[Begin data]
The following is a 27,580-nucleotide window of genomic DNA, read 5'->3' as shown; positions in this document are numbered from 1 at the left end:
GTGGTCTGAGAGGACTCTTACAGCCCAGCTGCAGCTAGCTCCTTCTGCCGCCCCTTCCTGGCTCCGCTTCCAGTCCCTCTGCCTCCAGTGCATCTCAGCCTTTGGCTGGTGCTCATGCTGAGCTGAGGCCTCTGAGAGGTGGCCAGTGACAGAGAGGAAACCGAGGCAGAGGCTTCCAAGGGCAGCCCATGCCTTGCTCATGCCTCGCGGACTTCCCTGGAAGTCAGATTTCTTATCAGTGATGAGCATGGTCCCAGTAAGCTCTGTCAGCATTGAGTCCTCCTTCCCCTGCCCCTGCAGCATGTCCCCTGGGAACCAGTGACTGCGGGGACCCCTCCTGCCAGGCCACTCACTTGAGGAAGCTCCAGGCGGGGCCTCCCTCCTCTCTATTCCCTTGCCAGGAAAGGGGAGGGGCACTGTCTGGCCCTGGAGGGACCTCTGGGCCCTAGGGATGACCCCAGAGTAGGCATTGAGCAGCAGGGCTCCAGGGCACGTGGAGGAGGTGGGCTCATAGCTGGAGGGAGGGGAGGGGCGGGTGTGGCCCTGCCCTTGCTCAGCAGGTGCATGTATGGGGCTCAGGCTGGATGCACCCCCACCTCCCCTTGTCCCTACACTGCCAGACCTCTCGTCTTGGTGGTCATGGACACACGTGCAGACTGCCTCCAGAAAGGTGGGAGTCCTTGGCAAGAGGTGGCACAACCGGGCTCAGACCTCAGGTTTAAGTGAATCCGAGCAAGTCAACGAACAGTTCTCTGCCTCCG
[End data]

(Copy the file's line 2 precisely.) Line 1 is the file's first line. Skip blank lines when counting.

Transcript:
GTGGTCTGAGAGGACTCTTACAGCCCAGCTGCAGCTAGCTCCTTCTGCCGCCCCTTCCTGGCTCCGCTTCCAGTCCCTCTGCCTCCAGTGCATCTCAGCCTTTGGCTGGTGCTCATGCTGAGCTGAGGCCTCTGAGAGGTGGCCAGTGACAGAGAGGAAACCGAGGCAGAGGCTTCCAAGGGCAGCCCATGCCTTGCTCATGCCTCGCGGACTTCCCTGGAAGTCAGATTTCTTATCAGTGATGAGCATGGTCCCAGTAAGCTCTGTCAGCATTGAGTCCTCCTTCCCCTGCCCCTGCAGCATGTCCCCTGGGAACCAGTGACTGCGGGGACCCCTCCTGCCAGGCCACTCACTTGAGGAAGCTCCAGGCGGGGCCTCCCTCCTCTCTATTCCCTTGCCAGGAAAGGGGAGGGGCACTGTCTGGCCCTGGAGGGACCTCTGGGCCCTAGGGATGACCCCAGAGTAGGCATTGAGCAGCAGGGCTCCAGGGCACGTGGAGGAGGTGGGCTCATAGCTGGAGGGAGGGGAGGGGCGGGTGTGGCCCTGCCCTTGCTCAGCAGGTGCATGTATGGGGCTCAGGCTGGATGCACCCCCACCTCCCCTTGTCCCTACACTGCCAGACCTCTCGTCTTGGTGGTCATGGACACACGTGCAGACTGCCTCCAGAAAGGTGGGAGTCCTTGGCAAGAGGTGGCACAACCGGGCTCAGACCTCAGGTTTAAGTGAATCCGAGCAAGTCAACGAACAGTTCTCTGCCTCCG